Photosynthetic oxygen evolution is the fundamental process by which oxygen is generated in earth's biosphere. The reaction is part of the light-dependent reactions of photosynthesis in cyanobacteria and the chloroplasts of green algae and plants. It utilizes the energy of light to split a water molecule into its protons and electrons for photosynthesis. Free oxygen, generated as a by-product of this reaction, is released into the atmosphere.
The reaction 2H2O ⟶ 4e− + 4H+ + O2 is responsible for the continuation of all aerobic (i.e. oxygen breathing) life on Earth.
The production of oxygen from plants was first noted in the late 18th century, and has been very extensively studied since then. It's known that the oxygen (which originates from the plant's internal water) is generated in the plant's Oxygen Evolving Complex (OEC), using the so-called 'PS II' system. It involves the transfer of electrons (possibly one at a time), facilitated by a set of proteins.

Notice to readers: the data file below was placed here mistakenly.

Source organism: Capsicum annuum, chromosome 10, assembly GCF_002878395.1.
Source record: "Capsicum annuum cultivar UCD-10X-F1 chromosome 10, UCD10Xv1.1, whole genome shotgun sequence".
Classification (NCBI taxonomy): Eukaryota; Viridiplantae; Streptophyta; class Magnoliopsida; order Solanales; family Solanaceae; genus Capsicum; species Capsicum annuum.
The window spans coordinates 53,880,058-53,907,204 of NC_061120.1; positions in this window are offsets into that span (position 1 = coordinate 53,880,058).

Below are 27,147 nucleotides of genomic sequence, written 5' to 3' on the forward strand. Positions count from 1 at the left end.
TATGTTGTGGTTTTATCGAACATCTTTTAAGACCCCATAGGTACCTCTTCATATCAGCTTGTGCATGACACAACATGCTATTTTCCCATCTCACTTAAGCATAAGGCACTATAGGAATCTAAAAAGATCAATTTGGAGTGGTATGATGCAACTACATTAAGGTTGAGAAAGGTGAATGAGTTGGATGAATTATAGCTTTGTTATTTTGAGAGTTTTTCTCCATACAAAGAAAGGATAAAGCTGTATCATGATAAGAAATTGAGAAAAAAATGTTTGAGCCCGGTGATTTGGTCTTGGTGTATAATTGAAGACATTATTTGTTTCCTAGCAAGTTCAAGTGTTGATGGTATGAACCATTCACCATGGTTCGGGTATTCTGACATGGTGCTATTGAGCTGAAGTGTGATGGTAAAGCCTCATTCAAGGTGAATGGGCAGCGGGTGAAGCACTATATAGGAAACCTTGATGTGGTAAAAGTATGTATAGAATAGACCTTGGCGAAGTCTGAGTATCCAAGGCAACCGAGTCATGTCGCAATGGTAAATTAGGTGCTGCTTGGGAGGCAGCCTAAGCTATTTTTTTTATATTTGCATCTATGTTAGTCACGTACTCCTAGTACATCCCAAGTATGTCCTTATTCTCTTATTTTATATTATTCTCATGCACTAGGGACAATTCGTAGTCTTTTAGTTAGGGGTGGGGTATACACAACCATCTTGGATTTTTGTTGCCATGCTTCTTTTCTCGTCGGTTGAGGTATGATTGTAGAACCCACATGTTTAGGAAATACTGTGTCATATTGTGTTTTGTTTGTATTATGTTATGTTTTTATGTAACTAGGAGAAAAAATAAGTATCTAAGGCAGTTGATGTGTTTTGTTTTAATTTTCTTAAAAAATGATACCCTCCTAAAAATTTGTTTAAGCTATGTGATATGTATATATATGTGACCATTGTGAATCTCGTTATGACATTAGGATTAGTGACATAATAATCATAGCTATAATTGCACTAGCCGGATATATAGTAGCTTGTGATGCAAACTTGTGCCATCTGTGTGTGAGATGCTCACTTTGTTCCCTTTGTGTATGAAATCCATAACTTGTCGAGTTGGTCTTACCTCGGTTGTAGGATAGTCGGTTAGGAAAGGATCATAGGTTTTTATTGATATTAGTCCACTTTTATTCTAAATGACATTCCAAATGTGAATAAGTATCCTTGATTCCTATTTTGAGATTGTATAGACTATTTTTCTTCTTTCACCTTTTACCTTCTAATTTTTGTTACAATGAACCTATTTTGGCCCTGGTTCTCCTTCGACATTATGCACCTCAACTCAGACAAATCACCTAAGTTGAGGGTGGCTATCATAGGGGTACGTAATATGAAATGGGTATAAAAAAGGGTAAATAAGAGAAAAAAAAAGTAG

A widely accepted theory from the 1970's (the Joliot and Kok cycle) proposes that the OECs have five 'states' and that manganese and calcium ions are essential to the process.
The process is extremely complex and has not yet been fully described - and the PS II atomic structure is not known.
Further reading : Florida State University, James Johnson.
Also see :and
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